Life

Teddy Frickle thought that all humans basically lived the same life, because Teddy Frickle seemed unable to see the little things that made every life special. To him, his sister was bound to live the same life he lived – the same life his parents had had and their parents before them. Fickle Frickle, as his sister called him, thought that he didn´t have a choice. He thought that no one had a choice, really. People were prone to lead the same boring lives, just as they were prone to not knowing that they lived the same boring life as any other person. He thought it most hilarious when people mentioned their extraordinary lives or the extraordinary things that had happen in their friends´ lives, because he thought that there was nothing extraordinary about being ordinary – and ordinary these lives most definitely were.

Teddy Frickle categorized life into aspect categories. To him, lives could either be good or bad, depending on its aspects. A good life was one where you are mostly lucky. You are a good-looking baby, perfect smiles on all the kindergarten pictures. You get into good schools, are the quarterback or a cheerleader and you score good grades throughout your school career. After school, depending on what you want to do with your life, you get into the right college, get your degree in a standard period of time and you go on to work in a good work place. You find a decent man or a beautiful woman, get married after two or three years together and then you start having children and watch them do the same things you did all over again.

A bad life was quite the same, basically. But you have to work much harder for what you have. You are one of the ugly babies no one wants to take a picture with and people would make up excuses why the wouldn´t want to hold you. They would say they aren´t good with babies and would probably drop you and the good parents that they are, your mum and dad will not want them to hold you, because they don´t want you to be dropped on the floor. They will never know it´s because you are ugly, because to them – miraculously – you are beautiful. In kindergarten, you get into a fight the first day and your parents have to pick you up. You either have swallowed sand or someone hit you with some tool from the sandbox or your nose is bleeding. In school, you are either part of the sub-groups and you don´t realize your not cool or, and that´s probably worse, you are a complete misfit, a pariah even, no one likes you, no one talks to you your entire school career, and you get C´s no matter how hard you work. After school you tend to find your path in life, you find your niche and you are happy for a while until you learn that being part of the sub-group means you are not mainstream enough to get the job you want. It will take you ten years to realize that and you will start changing you life, but the mainstream people are much younger and fitter and had a better education and you never get the job you really want because you are ten years behind and there is no smile big enough to gloss over the fact that you are old and people want fresh blood and women in tight pants and toned men with British accents. Your one-night-stand gets you knocked up and you can´t even remember his name, so you write down John Smith on your kid´s birth certificate. And then you watch your kid having to live the same life you did and you think you will tell it how to lead a better life but you know you will fail, so at some point you´ll stop trying.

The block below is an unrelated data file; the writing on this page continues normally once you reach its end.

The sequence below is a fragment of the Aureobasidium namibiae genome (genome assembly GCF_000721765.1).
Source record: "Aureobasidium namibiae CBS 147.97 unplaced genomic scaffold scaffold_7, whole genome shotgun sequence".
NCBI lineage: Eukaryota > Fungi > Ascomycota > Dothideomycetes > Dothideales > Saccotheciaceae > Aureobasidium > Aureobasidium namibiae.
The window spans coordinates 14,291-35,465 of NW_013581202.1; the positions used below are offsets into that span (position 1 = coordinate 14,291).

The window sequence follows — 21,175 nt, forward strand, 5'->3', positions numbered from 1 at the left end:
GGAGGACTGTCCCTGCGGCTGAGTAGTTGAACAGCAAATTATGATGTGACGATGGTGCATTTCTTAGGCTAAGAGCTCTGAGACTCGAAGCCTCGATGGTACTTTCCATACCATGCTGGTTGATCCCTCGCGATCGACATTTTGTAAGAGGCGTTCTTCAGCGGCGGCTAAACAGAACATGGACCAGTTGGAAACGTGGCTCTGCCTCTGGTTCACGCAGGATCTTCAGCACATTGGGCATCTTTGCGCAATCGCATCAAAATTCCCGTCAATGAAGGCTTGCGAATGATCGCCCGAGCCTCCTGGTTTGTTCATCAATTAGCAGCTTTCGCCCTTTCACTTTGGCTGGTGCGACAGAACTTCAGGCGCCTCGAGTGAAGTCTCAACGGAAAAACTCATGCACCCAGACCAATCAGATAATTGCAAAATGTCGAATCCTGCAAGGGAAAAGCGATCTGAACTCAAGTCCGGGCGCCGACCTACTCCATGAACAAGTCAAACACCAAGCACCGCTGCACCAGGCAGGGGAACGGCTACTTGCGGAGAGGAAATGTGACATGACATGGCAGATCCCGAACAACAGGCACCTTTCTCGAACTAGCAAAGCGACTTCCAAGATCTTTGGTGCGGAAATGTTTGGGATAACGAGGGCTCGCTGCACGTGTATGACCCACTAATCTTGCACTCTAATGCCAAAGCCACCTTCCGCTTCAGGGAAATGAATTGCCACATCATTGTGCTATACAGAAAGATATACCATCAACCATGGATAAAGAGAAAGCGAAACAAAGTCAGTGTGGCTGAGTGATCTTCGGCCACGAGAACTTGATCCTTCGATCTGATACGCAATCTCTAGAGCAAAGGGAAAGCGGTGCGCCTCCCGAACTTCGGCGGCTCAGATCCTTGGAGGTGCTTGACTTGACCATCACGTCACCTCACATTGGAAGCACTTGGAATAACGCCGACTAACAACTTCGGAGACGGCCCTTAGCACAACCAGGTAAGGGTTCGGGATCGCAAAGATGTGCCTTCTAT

Teddy Frickle believed that his parents had had good lives. His sister was bound to have a good life as well. She was good in class and everyone loved her. He knew that she´d make the cheerleading team. Her hair was all shiny and when she wore it in a ponytail, it had just the right bounce to it, swinging happily from one side to another when she walked.